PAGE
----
- M. L. Dia, C. Diop, M. Aminetou, P. Jacquiet, and A. Thiam, “Some factors affecting the prevalence of Trypanosoma evansi in camels in Mauritania,” Veterinary Parasitology, vol. 72, no. 2, pp. 111–120, 1997.
- M. L. Dia, P. Jacquiet, J. Y. Chollet et al., “Ten years of research activities on tropical parasitology of dromedaries, cattle, and small ruminants in Mauritania,” Annals of the New York Academy of Sciences, vol. 916, pp. 404–409, 2000.
- P. Jacquiet, D. Cheikh, A. Thiam, and M. L. Dia, “Trypanosomiasis caused by Trypanosoma evansi (Steel 1885), Balbiani 1888 in small ruminants in Mauritania: results of experimental inoculation and field surveys,” Revue d'élevage et de Médecine Vétérinaire des Pays Tropicaux, vol. 46, no. 4, pp. 574–578, 1993.
- M. L. Dia and M. Desquesnes, “Infections expérimentales de bovins par Trypanosoma evansi: pathogénicité et efficacité du traitement au Cymelarsan,” Revue Africaine de Santé et de Productions Animales, vol. 5, no. 1-2, pp. 37–41, 2007.
- H. García, M. E. García, G. Pérez et al., “Trypanosomiasis in Venezuelan water buffaloes: association of packed-cell volumes with seroprevalence and current trypanosome infection,” Annals of Tropical Medicine and Parasitology, vol. 100, no. 4, pp. 297–305, 2006.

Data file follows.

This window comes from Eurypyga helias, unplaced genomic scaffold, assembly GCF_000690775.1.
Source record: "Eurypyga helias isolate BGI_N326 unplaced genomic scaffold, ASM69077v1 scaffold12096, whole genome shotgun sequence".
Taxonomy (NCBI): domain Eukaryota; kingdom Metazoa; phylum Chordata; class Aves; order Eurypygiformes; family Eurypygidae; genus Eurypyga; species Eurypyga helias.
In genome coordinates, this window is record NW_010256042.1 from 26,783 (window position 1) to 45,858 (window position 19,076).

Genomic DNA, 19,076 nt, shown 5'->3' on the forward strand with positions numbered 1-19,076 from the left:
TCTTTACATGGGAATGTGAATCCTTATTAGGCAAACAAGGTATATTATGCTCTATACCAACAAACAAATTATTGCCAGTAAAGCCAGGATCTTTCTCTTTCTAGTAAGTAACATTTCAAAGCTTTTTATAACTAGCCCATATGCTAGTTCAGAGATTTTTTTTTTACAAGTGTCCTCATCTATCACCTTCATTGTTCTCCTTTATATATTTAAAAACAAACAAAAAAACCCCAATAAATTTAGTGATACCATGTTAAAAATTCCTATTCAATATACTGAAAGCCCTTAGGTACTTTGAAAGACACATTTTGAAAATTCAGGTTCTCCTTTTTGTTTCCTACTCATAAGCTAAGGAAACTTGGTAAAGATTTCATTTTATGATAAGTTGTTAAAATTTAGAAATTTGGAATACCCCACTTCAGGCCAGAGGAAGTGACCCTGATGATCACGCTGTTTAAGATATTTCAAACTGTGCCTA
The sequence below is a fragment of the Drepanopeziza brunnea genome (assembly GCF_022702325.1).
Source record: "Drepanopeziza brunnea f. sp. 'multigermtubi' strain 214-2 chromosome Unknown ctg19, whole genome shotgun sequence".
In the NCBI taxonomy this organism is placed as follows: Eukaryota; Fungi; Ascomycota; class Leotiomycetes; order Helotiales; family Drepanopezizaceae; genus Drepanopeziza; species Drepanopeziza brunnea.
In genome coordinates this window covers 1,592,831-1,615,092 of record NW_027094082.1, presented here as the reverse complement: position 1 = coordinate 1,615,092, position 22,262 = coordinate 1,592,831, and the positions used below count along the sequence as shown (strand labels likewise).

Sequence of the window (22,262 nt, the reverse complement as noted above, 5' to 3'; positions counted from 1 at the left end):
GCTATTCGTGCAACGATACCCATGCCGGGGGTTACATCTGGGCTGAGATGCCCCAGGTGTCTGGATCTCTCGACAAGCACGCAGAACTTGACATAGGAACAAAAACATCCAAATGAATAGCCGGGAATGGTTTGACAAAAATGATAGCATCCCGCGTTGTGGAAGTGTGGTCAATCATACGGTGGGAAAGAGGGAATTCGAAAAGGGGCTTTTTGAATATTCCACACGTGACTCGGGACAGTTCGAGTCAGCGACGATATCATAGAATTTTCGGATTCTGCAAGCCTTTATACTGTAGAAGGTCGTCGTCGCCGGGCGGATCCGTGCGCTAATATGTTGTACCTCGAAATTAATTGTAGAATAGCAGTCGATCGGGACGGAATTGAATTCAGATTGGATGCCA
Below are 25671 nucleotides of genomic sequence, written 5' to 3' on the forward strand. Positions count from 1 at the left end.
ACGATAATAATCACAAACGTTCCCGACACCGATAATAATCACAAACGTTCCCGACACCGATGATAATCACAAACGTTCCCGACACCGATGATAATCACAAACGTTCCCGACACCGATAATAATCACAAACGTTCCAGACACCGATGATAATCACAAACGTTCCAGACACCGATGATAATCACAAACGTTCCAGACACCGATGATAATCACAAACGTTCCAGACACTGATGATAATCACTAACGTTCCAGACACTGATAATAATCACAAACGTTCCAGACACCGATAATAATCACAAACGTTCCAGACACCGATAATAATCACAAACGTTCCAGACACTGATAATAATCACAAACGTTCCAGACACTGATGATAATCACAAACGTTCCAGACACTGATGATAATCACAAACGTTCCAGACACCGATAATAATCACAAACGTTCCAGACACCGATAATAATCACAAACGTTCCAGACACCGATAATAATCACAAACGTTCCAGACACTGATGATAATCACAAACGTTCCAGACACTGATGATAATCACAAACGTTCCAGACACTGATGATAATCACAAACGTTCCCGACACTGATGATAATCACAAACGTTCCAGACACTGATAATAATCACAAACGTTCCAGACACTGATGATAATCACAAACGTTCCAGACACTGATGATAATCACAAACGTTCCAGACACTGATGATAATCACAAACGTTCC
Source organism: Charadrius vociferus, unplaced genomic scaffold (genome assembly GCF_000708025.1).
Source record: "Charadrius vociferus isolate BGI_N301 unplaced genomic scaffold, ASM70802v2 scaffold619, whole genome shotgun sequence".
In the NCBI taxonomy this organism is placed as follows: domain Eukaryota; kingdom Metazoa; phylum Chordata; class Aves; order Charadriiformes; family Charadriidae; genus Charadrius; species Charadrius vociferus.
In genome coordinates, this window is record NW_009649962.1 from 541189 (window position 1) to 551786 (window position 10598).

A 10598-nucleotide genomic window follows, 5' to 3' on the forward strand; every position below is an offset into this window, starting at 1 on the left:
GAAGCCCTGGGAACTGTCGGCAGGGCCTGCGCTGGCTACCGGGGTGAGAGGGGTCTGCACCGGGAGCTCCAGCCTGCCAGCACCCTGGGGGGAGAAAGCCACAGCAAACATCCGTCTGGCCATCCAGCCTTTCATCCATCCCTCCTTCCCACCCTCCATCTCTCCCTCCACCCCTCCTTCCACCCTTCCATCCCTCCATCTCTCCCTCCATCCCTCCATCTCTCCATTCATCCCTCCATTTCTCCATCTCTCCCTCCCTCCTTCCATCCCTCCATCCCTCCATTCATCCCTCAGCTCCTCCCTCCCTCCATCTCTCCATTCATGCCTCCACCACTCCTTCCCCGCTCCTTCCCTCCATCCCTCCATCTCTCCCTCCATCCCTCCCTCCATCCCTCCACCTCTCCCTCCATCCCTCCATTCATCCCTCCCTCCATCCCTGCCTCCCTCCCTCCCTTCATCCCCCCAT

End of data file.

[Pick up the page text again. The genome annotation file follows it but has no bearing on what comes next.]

- H. M. Herrera, A. M. R. Dávila, A. Norek et al., “Enzootiology of Trypanosoma evansi in Pantanal, Brazil,” Veterinary Parasitology, vol. 125, no. 3-4, pp. 263–275, 2004.
- Z. R. Lun, Y. Fang, C. J. Wang, and R. Brun, “Trypanosomiasis of domestic animals in China,” Parasitology Today, vol. 9, no. 2, pp. 41–45, 1993.
- N. Singh, K. M. Pathak, and R. Kumar, “A comparative evaluation of parasitological, serological and DNA amplification methods for diagnosis of natural Trypanosoma evansi infection in camels,” Veterinary Parasitology, vol. 126, no. 4, pp. 365–373, 2004.
- V. T. Zablotskij, C. Georgiu, T. de Waal, P. H. Clausen, F. Claes, and L. Touratier, “The current challenges of dourine: difficulties in differentiating Trypanosoma equiperdum within the subgenus Trypanozoon,” Revue Scientifique et Technique de l'OIE, vol. 22, no. 3, pp. 1087–1096, 2003.
- D. Tuntasuvan, N. Sarataphan, and H. Nishikawa, “Cerebral trypanosomiasis in native cattle,” Veterinary Parasitology, vol. 73, no. 3-4, pp. 357–363, 1997.
- R. Ravindran, J. R. Rao, A. K. Mishra et al., “Trypanosoma evansi in camels, donkeys and dogs in India: comparison of PCR and light microscopy for detection,” Veterinarski Arhiv, vol. 78, no. 1, pp. 89–94, 2008.
- R. Kumar, S. Kumar, S. Khurana, and S. C. Yadav, “Development of an antibody-ELISA for seroprevalence of Trypanosoma evansi in equids of North and North-Western regions of India,” Veterinary Parasitology, vol. 196, no. 3-4, pp. 251–257, 2013.